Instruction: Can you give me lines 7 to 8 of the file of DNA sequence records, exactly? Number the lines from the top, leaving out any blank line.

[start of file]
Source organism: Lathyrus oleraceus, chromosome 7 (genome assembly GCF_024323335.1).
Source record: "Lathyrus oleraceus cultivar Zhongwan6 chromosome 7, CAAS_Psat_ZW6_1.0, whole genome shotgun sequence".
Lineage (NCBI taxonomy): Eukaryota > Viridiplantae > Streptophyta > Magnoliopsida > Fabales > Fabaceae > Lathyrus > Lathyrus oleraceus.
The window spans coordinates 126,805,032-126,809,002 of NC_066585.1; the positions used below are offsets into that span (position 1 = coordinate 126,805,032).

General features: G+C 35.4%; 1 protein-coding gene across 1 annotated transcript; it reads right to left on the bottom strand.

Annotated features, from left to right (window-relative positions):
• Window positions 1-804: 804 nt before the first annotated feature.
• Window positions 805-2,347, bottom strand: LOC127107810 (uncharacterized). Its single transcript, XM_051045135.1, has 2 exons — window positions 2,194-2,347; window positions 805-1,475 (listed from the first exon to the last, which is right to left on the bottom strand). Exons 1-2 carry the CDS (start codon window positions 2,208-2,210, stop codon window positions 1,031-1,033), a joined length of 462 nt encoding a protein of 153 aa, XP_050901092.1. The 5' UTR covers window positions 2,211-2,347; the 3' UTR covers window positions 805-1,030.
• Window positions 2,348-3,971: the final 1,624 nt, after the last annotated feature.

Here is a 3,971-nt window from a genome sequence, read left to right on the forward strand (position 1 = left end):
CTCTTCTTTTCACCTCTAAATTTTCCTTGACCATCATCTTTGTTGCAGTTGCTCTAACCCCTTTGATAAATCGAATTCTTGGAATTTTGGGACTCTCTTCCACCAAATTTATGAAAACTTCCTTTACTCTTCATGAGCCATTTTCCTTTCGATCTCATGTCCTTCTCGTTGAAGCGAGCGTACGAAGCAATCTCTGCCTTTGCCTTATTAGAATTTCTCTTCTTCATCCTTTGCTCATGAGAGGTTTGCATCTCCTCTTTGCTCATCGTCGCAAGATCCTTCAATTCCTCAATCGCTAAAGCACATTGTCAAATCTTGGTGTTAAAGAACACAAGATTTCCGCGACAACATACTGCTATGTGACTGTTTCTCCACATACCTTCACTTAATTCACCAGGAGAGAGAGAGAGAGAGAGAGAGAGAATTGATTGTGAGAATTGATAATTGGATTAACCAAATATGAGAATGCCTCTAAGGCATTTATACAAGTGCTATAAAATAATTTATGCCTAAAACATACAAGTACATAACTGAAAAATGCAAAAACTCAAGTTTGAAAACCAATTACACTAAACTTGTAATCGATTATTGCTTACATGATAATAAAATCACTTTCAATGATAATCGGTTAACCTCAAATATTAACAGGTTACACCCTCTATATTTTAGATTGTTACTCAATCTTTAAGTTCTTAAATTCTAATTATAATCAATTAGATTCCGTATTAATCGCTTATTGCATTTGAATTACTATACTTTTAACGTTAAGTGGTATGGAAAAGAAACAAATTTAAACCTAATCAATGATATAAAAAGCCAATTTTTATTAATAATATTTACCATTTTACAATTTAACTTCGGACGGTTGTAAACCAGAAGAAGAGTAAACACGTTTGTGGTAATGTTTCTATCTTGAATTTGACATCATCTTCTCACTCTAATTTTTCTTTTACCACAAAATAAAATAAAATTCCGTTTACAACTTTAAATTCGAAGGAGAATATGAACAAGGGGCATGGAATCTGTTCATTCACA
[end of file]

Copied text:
• Window positions 1-804: 804 nt before the first annotated feature.
• Window positions 805-2,347, bottom strand: LOC127107810 (uncharacterized). Its single transcript, XM_051045135.1, has 2 exons — window positions 2,194-2,347; window positions 805-1,475 (listed from the first exon to the last, which is right to left on the bottom strand). Exons 1-2 carry the CDS (start codon window positions 2,208-2,210, stop codon window positions 1,031-1,033), a joined length of 462 nt encoding a protein of 153 aa, XP_050901092.1. The 5' UTR covers window positions 2,211-2,347; the 3' UTR covers window positions 805-1,030.